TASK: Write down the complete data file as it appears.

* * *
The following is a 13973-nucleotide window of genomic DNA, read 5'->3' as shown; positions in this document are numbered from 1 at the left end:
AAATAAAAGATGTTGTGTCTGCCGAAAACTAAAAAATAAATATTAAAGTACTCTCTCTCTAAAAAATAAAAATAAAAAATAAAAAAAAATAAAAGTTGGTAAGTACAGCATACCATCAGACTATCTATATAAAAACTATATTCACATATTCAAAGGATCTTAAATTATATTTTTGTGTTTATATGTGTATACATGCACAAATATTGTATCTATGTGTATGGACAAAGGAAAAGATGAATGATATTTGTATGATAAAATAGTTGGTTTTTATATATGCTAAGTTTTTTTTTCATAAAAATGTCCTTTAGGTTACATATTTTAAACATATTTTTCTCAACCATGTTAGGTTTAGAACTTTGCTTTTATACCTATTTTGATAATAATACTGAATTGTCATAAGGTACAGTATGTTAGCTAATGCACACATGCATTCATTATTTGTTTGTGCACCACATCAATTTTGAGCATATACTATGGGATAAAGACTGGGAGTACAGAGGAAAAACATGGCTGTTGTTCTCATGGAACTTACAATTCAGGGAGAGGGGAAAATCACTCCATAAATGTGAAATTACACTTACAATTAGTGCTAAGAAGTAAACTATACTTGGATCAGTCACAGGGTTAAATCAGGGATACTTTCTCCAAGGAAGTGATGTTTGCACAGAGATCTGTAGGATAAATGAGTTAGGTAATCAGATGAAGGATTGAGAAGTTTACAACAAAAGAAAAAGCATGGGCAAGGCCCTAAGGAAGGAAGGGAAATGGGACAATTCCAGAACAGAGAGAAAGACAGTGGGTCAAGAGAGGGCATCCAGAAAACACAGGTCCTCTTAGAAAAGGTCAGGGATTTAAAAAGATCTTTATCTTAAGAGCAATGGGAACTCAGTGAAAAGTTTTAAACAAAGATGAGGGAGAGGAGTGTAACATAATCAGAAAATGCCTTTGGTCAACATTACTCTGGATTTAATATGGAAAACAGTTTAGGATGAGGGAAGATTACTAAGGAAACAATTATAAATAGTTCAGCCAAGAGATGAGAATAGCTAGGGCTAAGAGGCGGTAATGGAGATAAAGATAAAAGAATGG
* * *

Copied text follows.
The following is a 13973-nucleotide window of genomic DNA, read 5'->3' as shown; positions in this document are numbered from 1 at the left end:
AAATAAAAGATGTTGTGTCTGCCGAAAACTAAAAAATAAATATTAAAGTACTCTCTCTCTAAAAAATAAAAATAAAAAATAAAAAAAAATAAAAGTTGGTAAGTACAGCATACCATCAGACTATCTATATAAAAACTATATTCACATATTCAAAGGATCTTAAATTATATTTTTGTGTTTATATGTGTATACATGCACAAATATTGTATCTATGTGTATGGACAAAGGAAAAGATGAATGATATTTGTATGATAAAATAGTTGGTTTTTATATATGCTAAGTTTTTTTTTCATAAAAATGTCCTTTAGGTTACATATTTTAAACATATTTTTCTCAACCATGTTAGGTTTAGAACTTTGCTTTTATACCTATTTTGATAATAATACTGAATTGTCATAAGGTACAGTATGTTAGCTAATGCACACATGCATTCATTATTTGTTTGTGCACCACATCAATTTTGAGCATATACTATGGGATAAAGACTGGGAGTACAGAGGAAAAACATGGCTGTTGTTCTCATGGAACTTACAATTCAGGGAGAGGGGAAAATCACTCCATAAATGTGAAATTACACTTACAATTAGTGCTAAGAAGTAAACTATACTTGGATCAGTCACAGGGTTAAATCAGGGATACTTTCTCCAAGGAAGTGATGTTTGCACAGAGATCTGTAGGATAAATGAGTTAGGTAATCAGATGAAGGATTGAGAAGTTTACAACAAAAGAAAAAGCATGGGCAAGGCCCTAAGGAAGGAAGGGAAATGGGACAATTCCAGAACAGAGAGAAAGACAGTGGGTCAAGAGAGGGCATCCAGAAAACACAGGTCCTCTTAGAAAAGGTCAGGGATTTAAAAAGATCTTTATCTTAAGAGCAATGGGAACTCAGTGAAAAGTTTTAAACAAAGATGAGGGAGAGGAGTGTAACATAATCAGAAAATGCCTTTGGTCAACATTACTCTGGATTTAATATGGAAAACAGTTTAGGATGAGGGAAGATTACTAAGGAAACAATTATAAATAGTTCAGCCAAGAGATGAGAATAGCTAGGGCTAAGAGGCGGTAATGGAGATAAAGATAAAAGAATGG